New Book Based On ‘Girl With A Dragon Tattoo’ Trilogy In The Works

Published 1 year ago by , Updated February 16th, 2014 at 9:25 am,

Daniel Craig Rooney Mara Girl With The Dragon Tattoo New Book Based On Girl With A Dragon Tattoo Trilogy In The Works

The late Swedish journalist and author Stieg Larsson did not live to see the publication of his novel The Girl With The Dragon Tattoo, which along with its sequels The Girl Who Played With Fire and The Girl Who Kicked The Hornet’s Nest became bestsellers and an international phenomenon.

The three books were turned into a film trilogy in Sweden, and the David Fincher-directed American adaptation of The Girl With The Dragon Tattoo was released in 2011. The movie cracked $100 million in the U.S. on a $90 million budget, and did even better in the rest of the world… but the hard-R subject matter – extreme depictions of violence and sexuality – prevented it from becoming the huge blockbuster some might have been expecting from a movie by the director of The Social Network and starring the new James Bond, Daniel Craig and Rooney Mara, whose lead performance as Lisbeth Salander was a major breakthrough.

This perceived under-performance is one reason that talk of a Fincher-directed second American movie in the series seems to have stalled, and on a parallel track, legal disputes between Larsson’s long-time girlfriend Eva Gabrielsson and Larsson’s brother and father for control of Larsson’s posthumous work have prevented any further work from being published (Larsson left no will, and he and Gabrielsson never married since under Swedish law their personal address would be public record, and they feared becoming targets due to their activism). Larsson is rumored to have been working on a fourth book featuring the same characters, with the possibility of fifth book in outline form.

Now it appears that Blomkvist and Salander will live again, at least on the page. The AP reports that Swedish publisher Norstedts has hired novelist David Lagercrantz (I am Zlatan) to pen a fourth book based on Larsson’s characters, with a planned publication date of August 2015. Lagercrantz has stated that the new book will not include any material Larsson may have been working on prior to his death in 2004 at age 50, and remarked on why he feels revisiting these characters is important, saying:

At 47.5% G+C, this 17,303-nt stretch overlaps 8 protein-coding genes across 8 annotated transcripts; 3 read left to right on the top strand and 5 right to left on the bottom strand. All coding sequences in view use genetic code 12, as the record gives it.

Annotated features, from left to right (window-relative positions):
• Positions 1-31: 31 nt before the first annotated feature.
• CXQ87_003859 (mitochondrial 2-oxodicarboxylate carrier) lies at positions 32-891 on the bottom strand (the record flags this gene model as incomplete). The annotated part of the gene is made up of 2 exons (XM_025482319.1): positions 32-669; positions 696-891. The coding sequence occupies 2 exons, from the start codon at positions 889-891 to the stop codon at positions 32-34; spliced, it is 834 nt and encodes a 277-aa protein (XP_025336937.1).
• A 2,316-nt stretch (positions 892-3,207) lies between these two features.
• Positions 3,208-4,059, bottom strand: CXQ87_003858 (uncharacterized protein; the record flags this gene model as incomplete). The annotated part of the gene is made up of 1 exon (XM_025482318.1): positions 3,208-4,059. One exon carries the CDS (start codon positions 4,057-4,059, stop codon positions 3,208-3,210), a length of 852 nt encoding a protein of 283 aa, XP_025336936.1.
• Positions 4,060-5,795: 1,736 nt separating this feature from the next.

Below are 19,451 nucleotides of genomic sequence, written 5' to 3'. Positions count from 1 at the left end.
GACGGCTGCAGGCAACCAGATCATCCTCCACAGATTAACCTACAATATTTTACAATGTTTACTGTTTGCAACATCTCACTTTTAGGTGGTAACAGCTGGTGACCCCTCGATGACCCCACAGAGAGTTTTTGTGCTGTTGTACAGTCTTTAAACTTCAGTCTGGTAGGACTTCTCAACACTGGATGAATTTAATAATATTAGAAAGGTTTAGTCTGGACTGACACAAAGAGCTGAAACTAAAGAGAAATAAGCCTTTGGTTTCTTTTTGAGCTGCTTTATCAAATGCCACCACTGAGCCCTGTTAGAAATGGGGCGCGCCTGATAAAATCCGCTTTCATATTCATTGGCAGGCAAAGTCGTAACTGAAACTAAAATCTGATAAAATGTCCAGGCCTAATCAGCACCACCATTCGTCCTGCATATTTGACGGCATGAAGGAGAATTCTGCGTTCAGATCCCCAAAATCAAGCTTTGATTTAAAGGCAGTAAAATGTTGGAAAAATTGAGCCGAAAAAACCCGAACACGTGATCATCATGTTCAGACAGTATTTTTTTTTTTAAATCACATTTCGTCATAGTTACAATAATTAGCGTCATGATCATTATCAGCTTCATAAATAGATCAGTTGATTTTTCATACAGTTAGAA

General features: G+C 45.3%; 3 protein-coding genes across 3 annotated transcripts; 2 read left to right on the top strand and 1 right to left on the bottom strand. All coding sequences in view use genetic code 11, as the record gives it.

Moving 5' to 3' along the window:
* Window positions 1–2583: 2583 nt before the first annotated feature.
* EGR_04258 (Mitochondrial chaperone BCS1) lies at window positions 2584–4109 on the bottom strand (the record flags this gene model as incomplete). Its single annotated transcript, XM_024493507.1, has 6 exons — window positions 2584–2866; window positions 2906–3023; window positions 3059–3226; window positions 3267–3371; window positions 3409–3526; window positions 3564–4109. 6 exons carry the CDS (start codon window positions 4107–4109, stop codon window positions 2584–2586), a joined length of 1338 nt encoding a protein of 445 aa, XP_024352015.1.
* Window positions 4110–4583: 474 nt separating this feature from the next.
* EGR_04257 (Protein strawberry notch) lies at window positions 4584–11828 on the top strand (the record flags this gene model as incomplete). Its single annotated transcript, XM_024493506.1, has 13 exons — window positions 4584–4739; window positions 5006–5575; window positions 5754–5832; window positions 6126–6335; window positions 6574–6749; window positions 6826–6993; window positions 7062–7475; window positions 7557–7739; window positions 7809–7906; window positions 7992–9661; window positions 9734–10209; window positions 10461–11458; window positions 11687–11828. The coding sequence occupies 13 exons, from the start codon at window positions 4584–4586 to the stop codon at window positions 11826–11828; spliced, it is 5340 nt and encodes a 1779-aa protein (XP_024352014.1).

“In the times we live in, where we are monitored by American authorities like the NSA, a hacker like Lisbeth Salander is needed.”

 New Book Based On Girl With A Dragon Tattoo Trilogy In The Works

Informed by Larsson’s lifelong activism, Dragon Tattoo followed Lisbeth Salander (Mara), an introverted genius goth-punk hacker and her relationship with journalist Mikael Blomkvist (Craig). After Blomkvist is conned by a corrupt businessman and publicly shamed, he is hired by wealthy industrialist Henrik Vanger to investigate the murder of his niece decades prior. Aided by Salander, he discovers that a vicious serial killer has been preying on women for years, and that Vanger’s family is deeply entangled in a web of suppression and violence.

The second and third books follow Blomkvist and Salander in separate narratives as they investigate a conspiracy involving underground neo-Nazis and the Swedish government, with a dangerous central adversary who as it turns out affects Salander in a very personal way.

The Girl Who Kicked The Hornet’s Nest is the weakest of the series, largely due to the fact that Larsson had not quite finished it before his death. Ghost writers filled it in, resulting in something overly complicated and less riveting than the previous reads. Thus, a fourth book by a new writer is not necessarily welcome news to fans of the original books. Hiring a new writer to continue the franchise side-steps the legal issues of who controls Larsson’s posthumous work, but it’s not much of a stretch to consider this more of a cynical cash-grab than a real attempt to honor the legacy of Larsson and his characters. 

As for an American continuation of the movie series… various reports have been chiming in for a couple of years now. David Fincher may or may not return to helm any sequels, which could see Daniel Craig bowing out of the role of crusading reporter Mikael Blomkvist. Star Rooney Mara is apparently game to return, provided it happens sooner rather than later, but it doesn’t appear to be happening anytime soon. It remains to be seen whether or not a new novel can re-capture the zeitgeist feeling of the original books, and if an American version of The Girl Who Played With Fire does not take off by 2015, it’s unlikely to ever happen.


The Untitled Fourth Dragon Tattoo Book may be published in August, 2015.

Source: AP

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  1. What a shame if the American sequel doesn’t happen. I really like Mara’s Lisbeth.

    • Same. It’s such a disappointment that the movie hasn’t been made.

  2. You have an Oscar nominated actress for her portrayal of this character, this franchise has too much potential to not be made. Worse movies with even worse actors have gotten sequels